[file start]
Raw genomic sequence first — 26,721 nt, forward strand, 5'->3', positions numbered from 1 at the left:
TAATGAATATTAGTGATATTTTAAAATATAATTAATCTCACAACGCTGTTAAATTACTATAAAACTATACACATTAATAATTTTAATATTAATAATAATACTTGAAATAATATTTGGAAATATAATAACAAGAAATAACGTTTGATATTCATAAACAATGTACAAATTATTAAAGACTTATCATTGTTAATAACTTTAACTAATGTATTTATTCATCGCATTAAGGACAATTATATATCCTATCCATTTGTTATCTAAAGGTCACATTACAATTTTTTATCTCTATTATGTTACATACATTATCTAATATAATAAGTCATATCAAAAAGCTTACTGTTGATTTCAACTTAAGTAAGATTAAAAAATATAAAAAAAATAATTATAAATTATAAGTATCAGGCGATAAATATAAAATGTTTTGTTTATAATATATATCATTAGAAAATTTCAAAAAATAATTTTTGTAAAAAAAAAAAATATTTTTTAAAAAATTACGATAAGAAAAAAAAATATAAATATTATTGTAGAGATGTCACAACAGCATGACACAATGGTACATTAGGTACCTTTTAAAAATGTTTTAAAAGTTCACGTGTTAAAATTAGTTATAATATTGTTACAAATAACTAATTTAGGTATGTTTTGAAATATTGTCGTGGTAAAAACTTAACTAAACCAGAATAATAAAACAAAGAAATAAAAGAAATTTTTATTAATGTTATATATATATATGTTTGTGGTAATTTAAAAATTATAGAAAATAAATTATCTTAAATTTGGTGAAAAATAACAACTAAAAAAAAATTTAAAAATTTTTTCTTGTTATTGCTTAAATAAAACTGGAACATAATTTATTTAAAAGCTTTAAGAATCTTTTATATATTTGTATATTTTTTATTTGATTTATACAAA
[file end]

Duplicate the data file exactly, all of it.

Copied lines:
Raw genomic sequence first — 26,721 nt, forward strand, 5'->3', positions numbered from 1 at the left:
TAATGAATATTAGTGATATTTTAAAATATAATTAATCTCACAACGCTGTTAAATTACTATAAAACTATACACATTAATAATTTTAATATTAATAATAATACTTGAAATAATATTTGGAAATATAATAACAAGAAATAACGTTTGATATTCATAAACAATGTACAAATTATTAAAGACTTATCATTGTTAATAACTTTAACTAATGTATTTATTCATCGCATTAAGGACAATTATATATCCTATCCATTTGTTATCTAAAGGTCACATTACAATTTTTTATCTCTATTATGTTACATACATTATCTAATATAATAAGTCATATCAAAAAGCTTACTGTTGATTTCAACTTAAGTAAGATTAAAAAATATAAAAAAAATAATTATAAATTATAAGTATCAGGCGATAAATATAAAATGTTTTGTTTATAATATATATCATTAGAAAATTTCAAAAAATAATTTTTGTAAAAAAAAAAAATATTTTTTAAAAAATTACGATAAGAAAAAAAAATATAAATATTATTGTAGAGATGTCACAACAGCATGACACAATGGTACATTAGGTACCTTTTAAAAATGTTTTAAAAGTTCACGTGTTAAAATTAGTTATAATATTGTTACAAATAACTAATTTAGGTATGTTTTGAAATATTGTCGTGGTAAAAACTTAACTAAACCAGAATAATAAAACAAAGAAATAAAAGAAATTTTTATTAATGTTATATATATATATGTTTGTGGTAATTTAAAAATTATAGAAAATAAATTATCTTAAATTTGGTGAAAAATAACAACTAAAAAAAAATTTAAAAATTTTTTCTTGTTATTGCTTAAATAAAACTGGAACATAATTTATTTAAAAGCTTTAAGAATCTTTTATATATTTGTATATTTTTTATTTGATTTATACAAA